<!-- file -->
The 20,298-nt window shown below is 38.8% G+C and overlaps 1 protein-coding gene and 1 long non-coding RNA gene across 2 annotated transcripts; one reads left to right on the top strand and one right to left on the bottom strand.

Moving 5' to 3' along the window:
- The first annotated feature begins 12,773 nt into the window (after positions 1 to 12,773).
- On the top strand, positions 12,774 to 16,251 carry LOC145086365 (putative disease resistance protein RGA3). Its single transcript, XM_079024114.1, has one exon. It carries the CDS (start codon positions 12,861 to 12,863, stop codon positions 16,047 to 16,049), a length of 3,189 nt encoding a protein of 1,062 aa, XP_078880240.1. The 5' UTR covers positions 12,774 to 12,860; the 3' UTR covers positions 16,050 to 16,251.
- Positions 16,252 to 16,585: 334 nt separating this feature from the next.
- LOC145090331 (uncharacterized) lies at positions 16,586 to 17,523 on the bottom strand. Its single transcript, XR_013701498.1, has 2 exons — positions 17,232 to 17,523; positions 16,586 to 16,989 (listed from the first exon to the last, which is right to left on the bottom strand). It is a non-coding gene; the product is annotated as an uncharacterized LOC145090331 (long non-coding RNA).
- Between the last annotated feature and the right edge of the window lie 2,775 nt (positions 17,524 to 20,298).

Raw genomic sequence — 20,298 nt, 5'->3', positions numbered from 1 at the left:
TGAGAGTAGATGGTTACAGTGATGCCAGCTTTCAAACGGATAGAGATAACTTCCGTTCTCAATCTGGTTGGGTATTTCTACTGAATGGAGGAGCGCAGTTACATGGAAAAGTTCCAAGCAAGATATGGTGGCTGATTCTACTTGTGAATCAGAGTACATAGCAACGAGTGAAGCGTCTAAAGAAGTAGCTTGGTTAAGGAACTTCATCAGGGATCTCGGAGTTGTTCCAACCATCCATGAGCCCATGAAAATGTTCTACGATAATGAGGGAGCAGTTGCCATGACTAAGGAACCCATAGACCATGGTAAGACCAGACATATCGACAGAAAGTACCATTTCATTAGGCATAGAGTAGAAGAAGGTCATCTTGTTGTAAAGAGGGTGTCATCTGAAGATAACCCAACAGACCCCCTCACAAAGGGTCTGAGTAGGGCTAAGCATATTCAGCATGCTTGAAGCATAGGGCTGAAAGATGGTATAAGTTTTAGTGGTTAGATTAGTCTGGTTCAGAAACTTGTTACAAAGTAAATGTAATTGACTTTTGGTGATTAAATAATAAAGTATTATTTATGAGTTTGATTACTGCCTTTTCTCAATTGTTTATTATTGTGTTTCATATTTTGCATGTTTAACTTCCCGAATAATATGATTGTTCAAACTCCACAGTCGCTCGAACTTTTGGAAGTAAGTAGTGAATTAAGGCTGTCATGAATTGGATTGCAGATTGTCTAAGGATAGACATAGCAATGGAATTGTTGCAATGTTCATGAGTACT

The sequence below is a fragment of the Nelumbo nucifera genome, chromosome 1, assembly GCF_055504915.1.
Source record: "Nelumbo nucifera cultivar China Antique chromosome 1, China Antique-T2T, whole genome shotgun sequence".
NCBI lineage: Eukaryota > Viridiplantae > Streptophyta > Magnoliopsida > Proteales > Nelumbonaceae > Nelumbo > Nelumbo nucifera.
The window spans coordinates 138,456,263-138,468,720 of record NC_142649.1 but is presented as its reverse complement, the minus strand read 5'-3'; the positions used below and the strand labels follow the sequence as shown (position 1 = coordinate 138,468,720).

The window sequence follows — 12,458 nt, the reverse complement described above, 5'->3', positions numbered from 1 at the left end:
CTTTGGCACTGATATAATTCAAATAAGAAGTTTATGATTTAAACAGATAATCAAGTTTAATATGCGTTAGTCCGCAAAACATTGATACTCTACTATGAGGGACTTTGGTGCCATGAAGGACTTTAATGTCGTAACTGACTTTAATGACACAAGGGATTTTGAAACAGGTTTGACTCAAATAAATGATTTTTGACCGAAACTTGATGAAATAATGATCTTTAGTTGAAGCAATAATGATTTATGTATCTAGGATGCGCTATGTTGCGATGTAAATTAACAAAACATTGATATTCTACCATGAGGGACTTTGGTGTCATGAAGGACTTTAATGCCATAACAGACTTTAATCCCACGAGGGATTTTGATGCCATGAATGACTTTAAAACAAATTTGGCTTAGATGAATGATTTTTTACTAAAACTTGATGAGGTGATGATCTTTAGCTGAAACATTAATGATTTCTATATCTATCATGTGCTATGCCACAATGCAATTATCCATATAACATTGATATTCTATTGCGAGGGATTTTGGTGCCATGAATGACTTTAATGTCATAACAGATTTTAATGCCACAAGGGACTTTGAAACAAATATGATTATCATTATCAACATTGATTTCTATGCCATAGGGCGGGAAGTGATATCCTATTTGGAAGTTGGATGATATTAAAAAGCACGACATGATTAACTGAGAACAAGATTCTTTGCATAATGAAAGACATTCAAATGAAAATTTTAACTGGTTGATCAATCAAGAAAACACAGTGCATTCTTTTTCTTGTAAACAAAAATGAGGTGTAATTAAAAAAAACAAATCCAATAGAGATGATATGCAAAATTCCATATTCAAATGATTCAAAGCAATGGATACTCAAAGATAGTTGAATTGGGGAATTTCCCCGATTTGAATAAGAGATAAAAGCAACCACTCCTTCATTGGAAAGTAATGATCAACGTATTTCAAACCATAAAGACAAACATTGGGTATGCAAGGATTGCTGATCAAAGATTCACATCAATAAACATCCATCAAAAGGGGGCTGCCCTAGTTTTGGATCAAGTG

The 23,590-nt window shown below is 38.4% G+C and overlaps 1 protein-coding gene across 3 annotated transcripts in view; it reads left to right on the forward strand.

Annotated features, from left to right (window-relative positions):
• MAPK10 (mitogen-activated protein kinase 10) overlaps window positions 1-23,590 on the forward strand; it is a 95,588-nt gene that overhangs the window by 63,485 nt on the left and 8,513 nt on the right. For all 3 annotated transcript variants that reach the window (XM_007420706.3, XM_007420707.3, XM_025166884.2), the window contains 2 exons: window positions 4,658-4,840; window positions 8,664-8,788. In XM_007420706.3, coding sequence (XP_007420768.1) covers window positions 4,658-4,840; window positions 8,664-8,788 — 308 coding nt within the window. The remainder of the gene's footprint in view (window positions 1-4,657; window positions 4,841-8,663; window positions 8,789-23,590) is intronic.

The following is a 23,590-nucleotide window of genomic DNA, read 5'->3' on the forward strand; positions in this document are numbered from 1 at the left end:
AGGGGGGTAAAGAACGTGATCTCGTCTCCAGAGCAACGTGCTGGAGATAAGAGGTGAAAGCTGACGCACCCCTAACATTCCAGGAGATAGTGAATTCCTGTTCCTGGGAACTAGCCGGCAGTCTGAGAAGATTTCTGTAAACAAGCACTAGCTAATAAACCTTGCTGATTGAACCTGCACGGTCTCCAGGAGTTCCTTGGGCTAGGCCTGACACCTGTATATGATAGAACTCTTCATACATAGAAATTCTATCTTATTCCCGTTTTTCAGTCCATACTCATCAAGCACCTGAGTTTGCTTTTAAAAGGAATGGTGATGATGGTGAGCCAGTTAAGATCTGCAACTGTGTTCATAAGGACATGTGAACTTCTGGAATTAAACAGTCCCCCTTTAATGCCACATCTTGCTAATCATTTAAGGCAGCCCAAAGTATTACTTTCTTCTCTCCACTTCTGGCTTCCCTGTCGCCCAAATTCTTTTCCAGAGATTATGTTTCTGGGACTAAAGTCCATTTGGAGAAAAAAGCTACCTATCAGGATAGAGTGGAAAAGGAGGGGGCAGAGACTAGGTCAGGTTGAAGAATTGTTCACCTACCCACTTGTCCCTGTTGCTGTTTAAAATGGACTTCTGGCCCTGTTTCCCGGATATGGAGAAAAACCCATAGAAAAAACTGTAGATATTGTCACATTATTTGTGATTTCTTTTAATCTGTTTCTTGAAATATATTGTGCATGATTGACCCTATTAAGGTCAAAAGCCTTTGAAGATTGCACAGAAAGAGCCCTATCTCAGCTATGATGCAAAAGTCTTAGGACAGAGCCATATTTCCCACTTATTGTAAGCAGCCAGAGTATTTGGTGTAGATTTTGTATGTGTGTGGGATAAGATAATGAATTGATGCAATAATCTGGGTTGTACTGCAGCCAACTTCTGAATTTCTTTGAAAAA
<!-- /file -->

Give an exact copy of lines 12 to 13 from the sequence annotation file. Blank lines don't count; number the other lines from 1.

NCBI lineage: Eukaryota > Viridiplantae > Streptophyta > Magnoliopsida > Proteales > Nelumbonaceae > Nelumbo > Nelumbo nucifera.
The window spans coordinates 138,456,263-138,468,720 of record NC_142649.1 but is presented as its reverse complement, the minus strand read 5'-3'; the positions used below and the strand labels follow the sequence as shown (position 1 = coordinate 138,468,720).